Published February 5, 2014
Cold and snow can’t detour true love
By Terry Oparka firstname.lastname@example.org
Photos provided by Irida Mete
The polar vortex was in full swing Jan. 8, trying to thwart Troy resident Andrew Alayoubi at every turn.
Alayoubi, an Athens High School Class of 2003 grad, had made grand plans to propose marriage to the love of his life, Shelby Township resident Angela Shamoon, at the Belle Isle Conservatory in Detroit that day, her birthday.
The two had met at a four-day religious retreat at the Capuchin Retreat in Washington Township about a year and a half ago.
“We hit it off,” he said.
When it came to popping the question, he searched for a special place to propose.
“I thought someplace green would break up the cold,” he said.
He enlisted the help of Shamoon’s best friend, Sterling Heights resident Irida Mete, a freelance photographer, to capture his proposal on film. He had spoken to staff at the conservatory beforehand, but when Mete arrived there just after 2:30 p.m. on the big day, it was chained shut, likely due to the snow and cold.
So she phoned Alayoubi, and they made a quick change of venue, the Butterfly House at the Detroit Zoo. Alayoubi and Shamoon, who graduated from Sterling Heights High School in 2005, arrived at the zoo at about 3:45 p.m., just 15 minutes before it was set to close.
The problem was, Mete got stuck in the snow on Belle Isle.
“The roads were horrible. I was trying to park, and I got stuck in the snow,” she said. She got herself out of that, but she had a long drive to the zoo.
“The drive was kind of crazy,” she said. “There was a lot of traffic.”
Alayoubi ducked into a restroom at the zoo and phoned Shamoon’s sister Rachel, who enlisted the help of Detroit Zoo officials. The officials agreed to keep the zoo open for a few extra minutes to allow Mete to get there.
A zoo staffer at the Butterfly House helped Alayoubi pick the perfect spot for the proposal.
Mete said a zoo staff member spotted her when she arrived, asked if she was the photographer and escorted her through the locked gates. Another zoo staff member at the Butterfly House snuck Mete inside.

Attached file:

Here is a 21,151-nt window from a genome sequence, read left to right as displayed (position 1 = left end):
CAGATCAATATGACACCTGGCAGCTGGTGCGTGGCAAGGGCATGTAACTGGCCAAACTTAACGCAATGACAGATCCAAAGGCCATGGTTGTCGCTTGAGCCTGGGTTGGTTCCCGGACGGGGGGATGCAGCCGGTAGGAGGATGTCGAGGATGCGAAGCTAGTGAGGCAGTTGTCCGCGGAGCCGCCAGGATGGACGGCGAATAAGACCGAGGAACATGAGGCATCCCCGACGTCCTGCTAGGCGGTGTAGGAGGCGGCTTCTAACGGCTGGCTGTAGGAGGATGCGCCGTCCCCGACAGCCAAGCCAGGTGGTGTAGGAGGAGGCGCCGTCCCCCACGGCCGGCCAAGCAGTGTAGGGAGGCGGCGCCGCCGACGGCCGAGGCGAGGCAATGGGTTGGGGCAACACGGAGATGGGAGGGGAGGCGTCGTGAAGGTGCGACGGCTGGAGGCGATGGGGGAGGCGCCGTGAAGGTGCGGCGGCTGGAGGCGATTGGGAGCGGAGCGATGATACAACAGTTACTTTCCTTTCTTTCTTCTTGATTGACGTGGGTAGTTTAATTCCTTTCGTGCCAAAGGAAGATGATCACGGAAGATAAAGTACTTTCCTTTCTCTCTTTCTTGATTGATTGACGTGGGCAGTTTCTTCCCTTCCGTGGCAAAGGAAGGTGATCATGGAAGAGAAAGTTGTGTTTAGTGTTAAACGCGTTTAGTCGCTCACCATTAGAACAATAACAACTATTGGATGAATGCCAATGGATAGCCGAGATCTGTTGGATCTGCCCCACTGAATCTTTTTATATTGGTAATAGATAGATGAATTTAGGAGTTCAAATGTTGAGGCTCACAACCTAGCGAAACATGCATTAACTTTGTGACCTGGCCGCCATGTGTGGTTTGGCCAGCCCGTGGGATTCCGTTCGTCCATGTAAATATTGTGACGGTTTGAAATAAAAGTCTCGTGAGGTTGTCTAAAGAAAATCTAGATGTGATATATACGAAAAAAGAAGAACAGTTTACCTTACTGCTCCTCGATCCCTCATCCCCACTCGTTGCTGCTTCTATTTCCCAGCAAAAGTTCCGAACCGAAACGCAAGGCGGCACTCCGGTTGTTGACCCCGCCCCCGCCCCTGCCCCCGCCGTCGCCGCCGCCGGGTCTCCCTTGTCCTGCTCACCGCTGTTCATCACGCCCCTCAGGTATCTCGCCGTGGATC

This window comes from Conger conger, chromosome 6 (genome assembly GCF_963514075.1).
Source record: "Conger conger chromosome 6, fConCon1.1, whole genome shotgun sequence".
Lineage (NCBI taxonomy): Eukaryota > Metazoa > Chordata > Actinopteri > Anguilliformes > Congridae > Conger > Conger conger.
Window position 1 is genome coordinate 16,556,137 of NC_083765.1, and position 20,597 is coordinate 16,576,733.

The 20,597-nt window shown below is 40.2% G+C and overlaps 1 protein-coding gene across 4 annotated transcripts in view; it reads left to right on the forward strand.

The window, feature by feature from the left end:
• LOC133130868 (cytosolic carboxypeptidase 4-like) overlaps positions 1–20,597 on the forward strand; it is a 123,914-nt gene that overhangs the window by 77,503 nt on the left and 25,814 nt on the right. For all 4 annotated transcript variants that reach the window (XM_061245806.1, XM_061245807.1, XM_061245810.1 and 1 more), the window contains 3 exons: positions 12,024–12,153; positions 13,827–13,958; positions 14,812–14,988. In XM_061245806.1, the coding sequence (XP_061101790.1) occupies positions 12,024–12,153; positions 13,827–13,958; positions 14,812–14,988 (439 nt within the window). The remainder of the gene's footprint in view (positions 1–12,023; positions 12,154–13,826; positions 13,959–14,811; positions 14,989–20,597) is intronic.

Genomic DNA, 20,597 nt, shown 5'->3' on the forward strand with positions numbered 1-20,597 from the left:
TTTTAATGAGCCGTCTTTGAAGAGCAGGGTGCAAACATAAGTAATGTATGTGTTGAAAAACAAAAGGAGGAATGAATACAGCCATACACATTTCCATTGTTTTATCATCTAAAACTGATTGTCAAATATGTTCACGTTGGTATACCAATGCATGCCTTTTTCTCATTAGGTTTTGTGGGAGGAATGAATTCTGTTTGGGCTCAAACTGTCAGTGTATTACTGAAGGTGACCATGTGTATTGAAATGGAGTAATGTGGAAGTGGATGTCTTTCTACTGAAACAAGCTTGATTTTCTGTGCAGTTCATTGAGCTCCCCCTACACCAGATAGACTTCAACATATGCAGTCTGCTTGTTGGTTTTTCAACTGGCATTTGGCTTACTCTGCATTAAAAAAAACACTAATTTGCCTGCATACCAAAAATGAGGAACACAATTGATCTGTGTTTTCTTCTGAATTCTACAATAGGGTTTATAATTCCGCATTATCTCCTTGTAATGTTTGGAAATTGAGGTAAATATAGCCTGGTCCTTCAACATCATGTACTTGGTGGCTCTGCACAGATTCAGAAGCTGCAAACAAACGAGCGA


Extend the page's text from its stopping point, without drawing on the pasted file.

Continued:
“It was beautiful,” Mete said. “Andrew spotted me. He moved out of the way. I could see it all happen, but I couldn’t hear anything.”
Shamoon explained that she and Alayoubi had a tradition of surprising each other on their birthdays with mystery dates.
“He’s an incredible planner and a wonderful listener,” she said. “The zoo is where he told me he loved me for the first time. When we pulled up, there was two feet of snow. I thought, ‘He’s trying to be romantic,’ and decided just to go with it. We both grew up going to the zoo. It was very special to us. But I was not expecting a proposal at the zoo. I was completely shocked.”
She said she knew Alayoubi was “the one” pretty quickly after they met.
“He’s the best thing that ever happened to me.”
She said yes. The plan was to then head to Greek Town for dinner, but Shamoon asked if they could skip dinner and just go be with their families instead.
“He said, ‘Let’s just have a quick dinner,’” she said.
When they arrived at the Monroe St. Steakhouse, both of the couple’s families were there to celebrate the engagement.
“It was a beautiful dinner — a very emotional day, a very happy day,” Shamoon said.
“The zoo isn’t a small restaurant that can stay open for your accommodations, so I was very pleasantly surprised,” Alayoubi said. “We left the zoo, after all the help we were provided with and all the exceptions they gave, as well as being exceptional themselves, at 4:50 p.m. The Detroit Zoo allowed us to cherish our moment for almost an hour after they had closed. The zoo showed their heart, and I was proud of how hard it beat for us.”
They are planning a fall wedding.